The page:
Big and physical, the swingman offers useful versatility, which is invaluable in a league that normally asks their offensive linemen to know more than one position. Mruczkowski can run-block and pass-block at above-average levels, and he’s experienced enough to be able to step in immediately and offer reliable, starting capability in the event of an injury.
He does come with a little risk himself, though, after suffering a severe ankle injury that required surgery a couple years ago, and also missing time due to a concussion just last season.
Kroy Biermann, DE
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Biermann is a free agent from the Atlanta Falcons.
He’s 6’3”, 260 pounds and rotated in as a left defensive end in 2011. Despite splitting time, the 26-year-old recorded 37 tackles and 2.5 sacks last season.
Per ESPN.com, Scout Inc.’s Matt Williamson labeled Biermann one of his soon-to-be stars before the 2011 campaign, highlighting his “better-than-advertised speed and motor that never stops.” Williamson also points out that Biermann’s best skill is rushing the passer and creating pressure to disrupt the quarterback—something that the Bills need dearly.
Biermann isn’t a flashy name (okay, the name is kind of cool) and doesn’t boast flashy numbers.
If given an opportunity to play alongside talents like Kyle Williams and Marcell Dareus, Biermann might finally be able to turn his potential into production.
Wallace Gilberry, DE
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Chan Gailey may have interest in this next free agent, who has spent the entirety of his four-year career with the Kansas City Chiefs.
The Chiefs drafted Gilberry in 2008 when Gailey served as the offensive coordinator. Though Gailey was relieved of duties just prior to the 2009 regular season, Gilberry was already beginning to show signs of potential.
In August of 2011, Rotoworld.com stated the following about him:
Noticeably bigger in the upper body this year, Gilberry has been "almost unstoppable" rushing the passer off the edge. Beat writer Bob Gretz noted that every offensive tackle on the roster has been embarrassed "at least once" by Gilberry’s power rush.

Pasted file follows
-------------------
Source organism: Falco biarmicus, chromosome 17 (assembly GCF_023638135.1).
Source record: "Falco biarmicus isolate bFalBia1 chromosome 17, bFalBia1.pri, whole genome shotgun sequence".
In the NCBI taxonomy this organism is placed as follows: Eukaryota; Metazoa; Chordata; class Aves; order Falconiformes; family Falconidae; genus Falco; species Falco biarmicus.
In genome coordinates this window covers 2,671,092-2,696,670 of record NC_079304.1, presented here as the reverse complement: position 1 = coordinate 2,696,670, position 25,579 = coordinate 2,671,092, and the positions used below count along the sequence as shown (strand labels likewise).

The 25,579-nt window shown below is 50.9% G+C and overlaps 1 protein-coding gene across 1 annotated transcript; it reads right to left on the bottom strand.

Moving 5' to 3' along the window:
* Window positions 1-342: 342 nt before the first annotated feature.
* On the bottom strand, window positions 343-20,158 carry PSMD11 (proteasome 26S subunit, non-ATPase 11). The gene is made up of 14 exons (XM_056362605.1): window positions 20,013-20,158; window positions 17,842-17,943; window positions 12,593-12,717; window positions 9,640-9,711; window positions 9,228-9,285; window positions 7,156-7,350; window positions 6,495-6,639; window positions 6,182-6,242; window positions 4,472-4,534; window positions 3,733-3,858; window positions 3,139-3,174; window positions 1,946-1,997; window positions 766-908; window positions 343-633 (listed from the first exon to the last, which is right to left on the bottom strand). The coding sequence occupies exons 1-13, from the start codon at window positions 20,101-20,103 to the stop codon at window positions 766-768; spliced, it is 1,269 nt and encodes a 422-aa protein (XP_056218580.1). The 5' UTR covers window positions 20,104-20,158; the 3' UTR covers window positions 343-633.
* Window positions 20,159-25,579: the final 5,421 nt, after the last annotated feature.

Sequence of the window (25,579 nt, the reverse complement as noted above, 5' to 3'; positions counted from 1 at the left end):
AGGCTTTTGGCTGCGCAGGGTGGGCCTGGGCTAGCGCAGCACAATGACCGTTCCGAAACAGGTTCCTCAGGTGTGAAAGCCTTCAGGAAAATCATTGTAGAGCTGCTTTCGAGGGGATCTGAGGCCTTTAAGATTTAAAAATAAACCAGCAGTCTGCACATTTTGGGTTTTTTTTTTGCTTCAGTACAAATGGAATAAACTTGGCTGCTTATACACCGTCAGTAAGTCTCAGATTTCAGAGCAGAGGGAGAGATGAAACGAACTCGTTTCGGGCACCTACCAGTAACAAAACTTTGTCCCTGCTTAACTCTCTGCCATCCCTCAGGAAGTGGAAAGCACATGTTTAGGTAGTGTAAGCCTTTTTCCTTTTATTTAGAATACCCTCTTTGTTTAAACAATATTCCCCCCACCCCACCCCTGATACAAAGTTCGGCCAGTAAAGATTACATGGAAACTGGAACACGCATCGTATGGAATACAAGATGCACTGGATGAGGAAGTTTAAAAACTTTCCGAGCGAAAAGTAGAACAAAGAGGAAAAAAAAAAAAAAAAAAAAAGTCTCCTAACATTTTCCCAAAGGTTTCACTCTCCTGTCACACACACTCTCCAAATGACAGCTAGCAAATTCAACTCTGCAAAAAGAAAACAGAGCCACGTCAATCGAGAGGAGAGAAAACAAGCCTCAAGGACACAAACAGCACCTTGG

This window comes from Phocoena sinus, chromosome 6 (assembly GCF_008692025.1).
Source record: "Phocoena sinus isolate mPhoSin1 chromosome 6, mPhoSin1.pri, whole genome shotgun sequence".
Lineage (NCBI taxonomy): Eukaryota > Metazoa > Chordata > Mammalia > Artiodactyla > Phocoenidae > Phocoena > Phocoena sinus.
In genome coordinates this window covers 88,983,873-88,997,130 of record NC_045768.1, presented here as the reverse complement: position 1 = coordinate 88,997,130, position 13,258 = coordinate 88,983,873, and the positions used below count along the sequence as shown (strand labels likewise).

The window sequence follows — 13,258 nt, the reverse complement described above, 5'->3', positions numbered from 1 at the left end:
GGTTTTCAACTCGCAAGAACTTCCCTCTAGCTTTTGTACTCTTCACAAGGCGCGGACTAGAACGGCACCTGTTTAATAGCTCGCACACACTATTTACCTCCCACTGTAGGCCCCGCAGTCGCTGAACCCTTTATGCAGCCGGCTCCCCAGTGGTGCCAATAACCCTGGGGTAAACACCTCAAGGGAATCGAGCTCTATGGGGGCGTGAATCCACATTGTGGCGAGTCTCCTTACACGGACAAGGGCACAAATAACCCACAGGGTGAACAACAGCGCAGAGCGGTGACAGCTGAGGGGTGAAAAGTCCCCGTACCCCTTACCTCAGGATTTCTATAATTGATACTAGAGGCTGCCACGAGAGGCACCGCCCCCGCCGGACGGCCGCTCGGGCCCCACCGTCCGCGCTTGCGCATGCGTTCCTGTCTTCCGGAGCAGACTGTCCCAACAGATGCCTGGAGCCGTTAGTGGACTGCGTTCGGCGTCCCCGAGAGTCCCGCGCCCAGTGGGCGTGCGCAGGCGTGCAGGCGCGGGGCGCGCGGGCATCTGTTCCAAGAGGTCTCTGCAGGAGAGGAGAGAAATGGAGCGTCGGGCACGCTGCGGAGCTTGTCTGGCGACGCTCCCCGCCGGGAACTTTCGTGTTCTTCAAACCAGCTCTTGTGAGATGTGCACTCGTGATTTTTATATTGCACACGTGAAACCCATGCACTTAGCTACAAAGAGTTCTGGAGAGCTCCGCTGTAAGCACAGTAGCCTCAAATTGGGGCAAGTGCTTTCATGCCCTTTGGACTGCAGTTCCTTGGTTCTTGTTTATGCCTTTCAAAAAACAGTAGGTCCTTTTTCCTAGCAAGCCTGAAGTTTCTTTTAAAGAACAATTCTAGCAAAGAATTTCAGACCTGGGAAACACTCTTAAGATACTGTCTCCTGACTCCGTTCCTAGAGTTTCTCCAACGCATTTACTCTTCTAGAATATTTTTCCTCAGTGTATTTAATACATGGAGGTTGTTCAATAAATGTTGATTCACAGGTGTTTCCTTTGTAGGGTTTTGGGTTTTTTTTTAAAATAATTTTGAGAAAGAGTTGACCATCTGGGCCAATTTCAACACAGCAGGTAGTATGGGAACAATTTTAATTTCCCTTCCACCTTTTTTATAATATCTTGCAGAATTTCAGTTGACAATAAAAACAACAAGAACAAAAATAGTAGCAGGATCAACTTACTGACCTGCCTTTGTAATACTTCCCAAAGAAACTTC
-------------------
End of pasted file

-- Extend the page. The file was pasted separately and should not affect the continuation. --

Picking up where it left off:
Gilberry has racked up 14 sacks in his first four years and is a good fit for what Buffalo is trying to establish defensively.
Still only 27 years old, he could carve out a role for the Bills.
Jason Hunter, DE/OLB
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Hunter is a decent option coming off the edge, though his statistics from the last two seasons won’t necessarily show it.
Though he recorded a career high in tackles (60) in 2010, Hunter is better suited as a 4-3 DE.
For his frame (6’4”, 271 pounds), the versatile defender is pretty quick off the snap.
Hunter has a respectable amount of NFL experience under his belt and would come at a much cheaper rate than what the Bills are currently paying other defensive players such as Shawne Merriman, Dwan Edwards and Spencer Johnson.
Jarvis Moss, DE/OLB
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A former first-round pick of the Denver Broncos, Moss has not lived up to expectations.
In fact, his trip through the NFL thus far has been rockier than a ride on the Grizzly at Great America.
Moss has gone from switching positions to taking a hiatus to contemplating retirement to now trying to make a comeback.
After being waived by Denver, Moss was picked up by the Raiders and finally turned the key to his ignition. He apparently impressed Oakland coaches with his work ethic and flashed some of his pass-rushing abilities during limited playing time.
At 6’7”, 257 pounds and only 27 years old, there could be some unlocked potential hiding somewhere within Moss’ frame. It wouldn’t hurt the Bills to kick the tires and see what the former first-round bust has to offer.